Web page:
Office gossip is never a good thing: how to stop a rumour before it gets out of hand

04 April 2018 - 12:00 By EvenMe
123RF/Dolgachov.
123RF/Dolgachov.
Image: 123RF

A rumour starts when people try to make sense of something and it spreads because people want to be in the know. Knowledge is power, right?

The person starting the rumour may have a couple of facts, they then fill in the holes with a bit of guesswork, the news spreads with little bits added along the way and eventually you end up with a fast-flying rumour that’s gotten out of hand!

Here’s how to prevent a rumour from ruining your career!

  1. Tell people what’s happening. If your colleagues know that you’re seeing the boss or that you’ve broken up with your boyfriend, there’s no chance of a rumour starting. It’s fact and everybody knows about it!
  2. Draw the line on what you share. Before you do tell others, if the news involves someone else, agree what you’re going to put out into the public space and what you will keep just between the two of you. You don’t have to reveal all the details about what happened but just say that you disagreed on a certain aspect of your relationship for instance and that you’d rather not go into it. This way everyone knows not to probe any further and they’ll respect your request for privacy.
  3. Stop the behaviour that’s causing the rumour. If, for instance the rumour is that you’re seeing your married boss and it’s not true then stop flirting with him in the office or meeting with him after work for drinks or whatever it is you’re doing that’s causing people to fill in the wrong blanks. With nothing new to fuel the flames, they’ll just fade and die eventually.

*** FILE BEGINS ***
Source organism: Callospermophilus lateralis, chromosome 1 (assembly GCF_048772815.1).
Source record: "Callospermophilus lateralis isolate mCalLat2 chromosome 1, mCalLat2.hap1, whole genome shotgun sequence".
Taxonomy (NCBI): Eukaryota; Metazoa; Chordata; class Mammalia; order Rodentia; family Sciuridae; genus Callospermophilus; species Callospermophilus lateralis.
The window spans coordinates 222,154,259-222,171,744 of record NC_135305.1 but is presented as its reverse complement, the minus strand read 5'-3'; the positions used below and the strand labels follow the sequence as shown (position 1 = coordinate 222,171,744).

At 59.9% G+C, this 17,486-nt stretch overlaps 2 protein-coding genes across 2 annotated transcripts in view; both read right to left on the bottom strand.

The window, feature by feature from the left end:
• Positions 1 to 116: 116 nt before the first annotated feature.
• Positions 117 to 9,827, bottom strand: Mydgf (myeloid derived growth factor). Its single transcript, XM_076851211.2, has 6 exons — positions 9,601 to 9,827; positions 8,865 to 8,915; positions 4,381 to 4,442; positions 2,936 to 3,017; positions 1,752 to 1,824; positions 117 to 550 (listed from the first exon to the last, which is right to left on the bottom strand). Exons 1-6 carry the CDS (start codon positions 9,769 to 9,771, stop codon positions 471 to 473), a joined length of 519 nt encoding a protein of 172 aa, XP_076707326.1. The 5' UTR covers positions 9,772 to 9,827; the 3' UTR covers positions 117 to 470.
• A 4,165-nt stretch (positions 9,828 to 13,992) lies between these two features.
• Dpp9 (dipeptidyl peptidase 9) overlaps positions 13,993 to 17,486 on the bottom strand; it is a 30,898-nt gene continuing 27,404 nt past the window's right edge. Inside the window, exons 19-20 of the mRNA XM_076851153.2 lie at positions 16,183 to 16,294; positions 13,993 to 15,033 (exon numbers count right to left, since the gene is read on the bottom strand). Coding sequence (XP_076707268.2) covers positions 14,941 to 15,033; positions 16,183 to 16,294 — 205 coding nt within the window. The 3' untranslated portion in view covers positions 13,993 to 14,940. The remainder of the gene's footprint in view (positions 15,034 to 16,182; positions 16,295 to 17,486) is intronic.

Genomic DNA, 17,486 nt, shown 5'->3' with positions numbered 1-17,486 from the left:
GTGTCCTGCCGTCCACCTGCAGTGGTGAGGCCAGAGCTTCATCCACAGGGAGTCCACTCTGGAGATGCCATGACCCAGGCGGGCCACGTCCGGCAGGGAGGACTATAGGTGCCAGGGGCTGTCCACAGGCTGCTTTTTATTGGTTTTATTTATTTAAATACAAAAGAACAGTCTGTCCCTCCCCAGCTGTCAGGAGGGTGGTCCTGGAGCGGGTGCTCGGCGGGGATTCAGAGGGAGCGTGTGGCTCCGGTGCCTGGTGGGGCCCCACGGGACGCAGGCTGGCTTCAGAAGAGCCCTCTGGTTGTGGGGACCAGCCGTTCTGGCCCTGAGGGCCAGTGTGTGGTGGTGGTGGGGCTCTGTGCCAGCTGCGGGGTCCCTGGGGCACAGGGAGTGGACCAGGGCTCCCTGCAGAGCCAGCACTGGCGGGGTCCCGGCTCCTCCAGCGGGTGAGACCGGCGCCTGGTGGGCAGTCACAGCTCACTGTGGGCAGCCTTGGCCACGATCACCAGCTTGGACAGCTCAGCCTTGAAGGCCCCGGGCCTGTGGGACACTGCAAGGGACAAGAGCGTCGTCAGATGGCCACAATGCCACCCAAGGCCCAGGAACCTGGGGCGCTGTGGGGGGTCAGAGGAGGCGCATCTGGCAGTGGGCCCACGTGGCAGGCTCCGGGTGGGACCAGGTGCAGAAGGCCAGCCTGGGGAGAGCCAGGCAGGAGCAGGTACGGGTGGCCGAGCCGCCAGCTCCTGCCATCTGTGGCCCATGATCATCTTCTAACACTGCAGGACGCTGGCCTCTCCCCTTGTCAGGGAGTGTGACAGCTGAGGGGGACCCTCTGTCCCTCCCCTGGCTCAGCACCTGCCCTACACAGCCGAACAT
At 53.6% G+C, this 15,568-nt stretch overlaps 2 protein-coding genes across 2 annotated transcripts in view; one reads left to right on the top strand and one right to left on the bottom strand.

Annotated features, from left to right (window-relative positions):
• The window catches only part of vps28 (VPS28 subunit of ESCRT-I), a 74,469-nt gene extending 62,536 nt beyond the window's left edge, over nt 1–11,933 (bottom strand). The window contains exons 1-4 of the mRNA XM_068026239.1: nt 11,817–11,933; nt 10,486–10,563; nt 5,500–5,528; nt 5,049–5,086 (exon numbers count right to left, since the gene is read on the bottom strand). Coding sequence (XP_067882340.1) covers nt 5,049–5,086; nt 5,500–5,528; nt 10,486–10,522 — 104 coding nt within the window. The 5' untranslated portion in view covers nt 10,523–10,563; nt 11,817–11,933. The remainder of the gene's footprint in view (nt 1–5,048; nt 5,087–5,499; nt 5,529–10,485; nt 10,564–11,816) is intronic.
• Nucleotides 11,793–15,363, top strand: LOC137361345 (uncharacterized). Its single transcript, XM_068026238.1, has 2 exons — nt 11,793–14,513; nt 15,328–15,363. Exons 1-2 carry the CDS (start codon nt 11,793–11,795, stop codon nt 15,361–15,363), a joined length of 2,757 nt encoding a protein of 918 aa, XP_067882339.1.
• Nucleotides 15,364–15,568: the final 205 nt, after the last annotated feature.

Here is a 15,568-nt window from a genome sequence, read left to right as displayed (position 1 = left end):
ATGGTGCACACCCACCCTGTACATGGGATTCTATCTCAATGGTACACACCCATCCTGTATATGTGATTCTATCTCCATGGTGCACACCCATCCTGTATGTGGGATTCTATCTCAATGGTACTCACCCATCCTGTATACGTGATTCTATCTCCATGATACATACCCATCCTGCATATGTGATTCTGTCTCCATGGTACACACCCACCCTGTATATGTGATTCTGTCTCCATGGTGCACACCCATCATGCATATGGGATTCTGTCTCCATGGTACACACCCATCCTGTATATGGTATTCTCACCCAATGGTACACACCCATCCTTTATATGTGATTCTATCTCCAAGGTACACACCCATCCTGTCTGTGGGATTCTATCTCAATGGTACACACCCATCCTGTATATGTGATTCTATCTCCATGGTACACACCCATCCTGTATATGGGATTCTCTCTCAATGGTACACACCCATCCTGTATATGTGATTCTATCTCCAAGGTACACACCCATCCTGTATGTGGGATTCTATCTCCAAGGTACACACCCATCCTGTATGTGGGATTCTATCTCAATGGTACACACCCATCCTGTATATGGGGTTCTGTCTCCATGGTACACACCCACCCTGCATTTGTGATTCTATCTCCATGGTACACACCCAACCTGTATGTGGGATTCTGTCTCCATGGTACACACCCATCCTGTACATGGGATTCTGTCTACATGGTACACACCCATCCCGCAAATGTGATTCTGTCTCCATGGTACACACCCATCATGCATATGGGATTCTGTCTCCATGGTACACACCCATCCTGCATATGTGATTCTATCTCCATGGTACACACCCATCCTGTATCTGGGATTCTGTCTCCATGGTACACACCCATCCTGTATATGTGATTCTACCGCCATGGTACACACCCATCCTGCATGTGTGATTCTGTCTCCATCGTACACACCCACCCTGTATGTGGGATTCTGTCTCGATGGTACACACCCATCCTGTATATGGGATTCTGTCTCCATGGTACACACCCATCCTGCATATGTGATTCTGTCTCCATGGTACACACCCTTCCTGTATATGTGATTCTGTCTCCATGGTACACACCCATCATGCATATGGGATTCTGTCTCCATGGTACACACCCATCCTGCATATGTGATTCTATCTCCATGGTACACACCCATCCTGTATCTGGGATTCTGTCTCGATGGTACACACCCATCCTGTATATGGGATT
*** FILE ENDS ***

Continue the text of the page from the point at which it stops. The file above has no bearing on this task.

4. Don’t let the rumour upset you. If you show that you’re upset because of the rumour, it may give people fuel, thinking it’s true. Stay calm.
  5. Set a good example. When others come to you with gossip or news that may turn into a rumour, politely refuse to get involved.

Rumours are cruel and can cause a lot of hurt and distrust in a workplace. As soon as you’ve doused the rumour, return to work-as-usual as soon as possible and move on. Don’t hold grudges and don’t let it hang over you, it will stop you from achieving everything you had planned to achieve.

If you find there’s a particular person that always starts the rumours, approach them and tell them you will expose them for what they’re doing. Rumours are hurtful and can be considered as a form of workplace bullying. You must be sure that the person you’re accusing is actually guilty and that they knowingly start rumours though.

If they continue, gather some witnesses and report the person to HR or your manager. You will need to follow a formal grievance process which your manager or the HR manager will guide you through.

For some reason, some people get a kick out of creating rumours and making other peoples’ lives difficult and their nasty habits need to be stopped.


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